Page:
“These plaintiffs knowingly and voluntarily agreed to abide by the conditions of a government program when they accepted money, taxpayer money, to promote their own personal political speech,” she said.

She had spoken for 30 seconds when Justice Andrew McDonald interrupted with the first of the many questions that came from justices who seemed skeptical about elements of the state’s case and the practicalities of the commission’s policy.

McDonald, a former Democratic state senator and the only member of the court with firsthand experience running for office, asked if he understood correctly that Markley and Sampson applied for the public funds long before the advisory opinion warning against invoking the names of other candidates in advertising?

Yes, she replied.

“So did they, by signing that form at the beginning of their candidacies, is it the commission’s position that they also agreed to any new and different interpretation of the statutory or regulatory scheme that may post-date their application?” McDonald asked.

“No, that’s not our position,” Murphy-Osborne said. But she added that the October 2014 advisory opinion was consistent with existing regulations.

McDonald challenged her on seeming inconsistencies in the state’s rules: It appeared to him that the palm cards handed out to voters could mention other candidates, but the oversized post cards mailed to them could not.

“I’m struggling with what the rationale would be to say that you can criticize the governor and his policies if you can’t effectively distribute the message widely. ‘If you have to go door to door to do it, that’s fine. But you can’t do a mass mailing?’ And I don’t understand that distinction,” McDonald said.

McDonald, who was Malloy’s general counsel, and other justices questioned why publicly financed candidates had to be so careful. To Miller, he wondered if the elections commission would be fine with euphemisms that made the same point.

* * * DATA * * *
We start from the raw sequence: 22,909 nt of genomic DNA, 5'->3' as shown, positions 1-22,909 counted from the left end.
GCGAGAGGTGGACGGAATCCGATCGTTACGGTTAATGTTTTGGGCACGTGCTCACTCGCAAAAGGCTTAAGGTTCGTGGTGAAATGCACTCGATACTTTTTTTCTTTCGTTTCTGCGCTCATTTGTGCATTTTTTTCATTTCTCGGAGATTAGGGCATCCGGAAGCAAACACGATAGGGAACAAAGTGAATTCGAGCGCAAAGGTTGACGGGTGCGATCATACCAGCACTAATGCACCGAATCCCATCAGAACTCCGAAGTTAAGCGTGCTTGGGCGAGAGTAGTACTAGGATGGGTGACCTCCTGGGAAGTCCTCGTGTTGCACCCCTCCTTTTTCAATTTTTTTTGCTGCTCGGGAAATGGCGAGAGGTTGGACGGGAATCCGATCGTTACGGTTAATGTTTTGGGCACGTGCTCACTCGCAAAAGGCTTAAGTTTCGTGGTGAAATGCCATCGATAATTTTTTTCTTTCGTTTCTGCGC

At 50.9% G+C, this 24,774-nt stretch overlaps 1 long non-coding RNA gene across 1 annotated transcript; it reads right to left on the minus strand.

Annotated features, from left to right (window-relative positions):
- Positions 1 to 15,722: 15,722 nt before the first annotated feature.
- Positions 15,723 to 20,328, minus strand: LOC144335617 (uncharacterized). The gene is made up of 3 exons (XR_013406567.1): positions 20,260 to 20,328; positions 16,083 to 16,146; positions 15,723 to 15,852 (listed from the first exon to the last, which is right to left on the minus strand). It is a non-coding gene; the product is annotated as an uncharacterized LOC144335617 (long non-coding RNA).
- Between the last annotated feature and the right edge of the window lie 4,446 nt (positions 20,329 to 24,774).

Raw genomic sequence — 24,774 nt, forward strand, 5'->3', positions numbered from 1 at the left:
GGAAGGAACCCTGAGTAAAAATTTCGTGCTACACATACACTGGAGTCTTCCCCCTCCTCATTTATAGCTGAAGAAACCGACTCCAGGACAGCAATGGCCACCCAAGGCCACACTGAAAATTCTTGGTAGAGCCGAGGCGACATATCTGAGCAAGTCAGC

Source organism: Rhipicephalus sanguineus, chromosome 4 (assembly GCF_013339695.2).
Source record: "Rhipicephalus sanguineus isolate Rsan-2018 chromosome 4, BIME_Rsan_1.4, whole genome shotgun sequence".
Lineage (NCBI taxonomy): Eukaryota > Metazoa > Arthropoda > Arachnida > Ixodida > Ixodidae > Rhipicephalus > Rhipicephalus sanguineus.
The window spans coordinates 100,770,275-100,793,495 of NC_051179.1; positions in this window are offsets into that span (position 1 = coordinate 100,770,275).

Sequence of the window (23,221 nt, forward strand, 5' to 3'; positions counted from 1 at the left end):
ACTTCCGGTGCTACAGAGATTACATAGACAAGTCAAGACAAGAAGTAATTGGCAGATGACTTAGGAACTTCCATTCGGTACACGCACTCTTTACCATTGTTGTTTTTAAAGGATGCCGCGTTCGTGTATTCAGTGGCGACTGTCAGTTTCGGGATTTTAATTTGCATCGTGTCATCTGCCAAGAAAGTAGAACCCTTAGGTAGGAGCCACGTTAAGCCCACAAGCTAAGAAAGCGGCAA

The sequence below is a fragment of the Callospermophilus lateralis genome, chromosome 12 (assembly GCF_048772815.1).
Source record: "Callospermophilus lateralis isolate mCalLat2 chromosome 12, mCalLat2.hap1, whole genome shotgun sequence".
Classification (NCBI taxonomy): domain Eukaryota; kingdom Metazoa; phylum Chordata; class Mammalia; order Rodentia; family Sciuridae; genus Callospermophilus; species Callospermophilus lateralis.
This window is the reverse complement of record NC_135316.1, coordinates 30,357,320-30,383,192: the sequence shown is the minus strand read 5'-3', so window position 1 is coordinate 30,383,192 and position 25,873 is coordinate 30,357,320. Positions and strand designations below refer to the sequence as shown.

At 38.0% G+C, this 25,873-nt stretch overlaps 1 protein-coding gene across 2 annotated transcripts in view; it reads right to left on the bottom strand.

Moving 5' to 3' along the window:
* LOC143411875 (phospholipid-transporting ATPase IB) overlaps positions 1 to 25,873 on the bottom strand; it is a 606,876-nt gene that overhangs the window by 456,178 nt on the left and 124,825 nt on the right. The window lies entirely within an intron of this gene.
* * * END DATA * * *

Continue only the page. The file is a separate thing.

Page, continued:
“What if your clients had just said, ‘We oppose the crazy policies of the current administration?’”

Miller nodded and replied that his clients could have made the same point by striking Malloy’s name and referring instead to the governor’s policies or Democratic policies, but there was no guarantee such an approach would pass muster.

“You get to the point where it’s silly, right?” Miller said, asking the justices to imagine an ad attacking the policies of “He Who Should Not Be Named.” 

Miller said a common tool in political advertising is to use a prominent figure as a stand in for showing disdain or support of issues.

“When someone says, ‘I’m a Sanders Democrat,’ that’s an effective way of communicating,” Miller said. “And it’s better arguably than saying, ‘I’m a Social Democrat.’ Saying that ‘I am Trumpian,’ if you’re on that side, could be as effective or more effective as saying, ‘I’m MAGA.’ And likewise, running for or against Obamacare is an effective way of communicating your positions on issues.”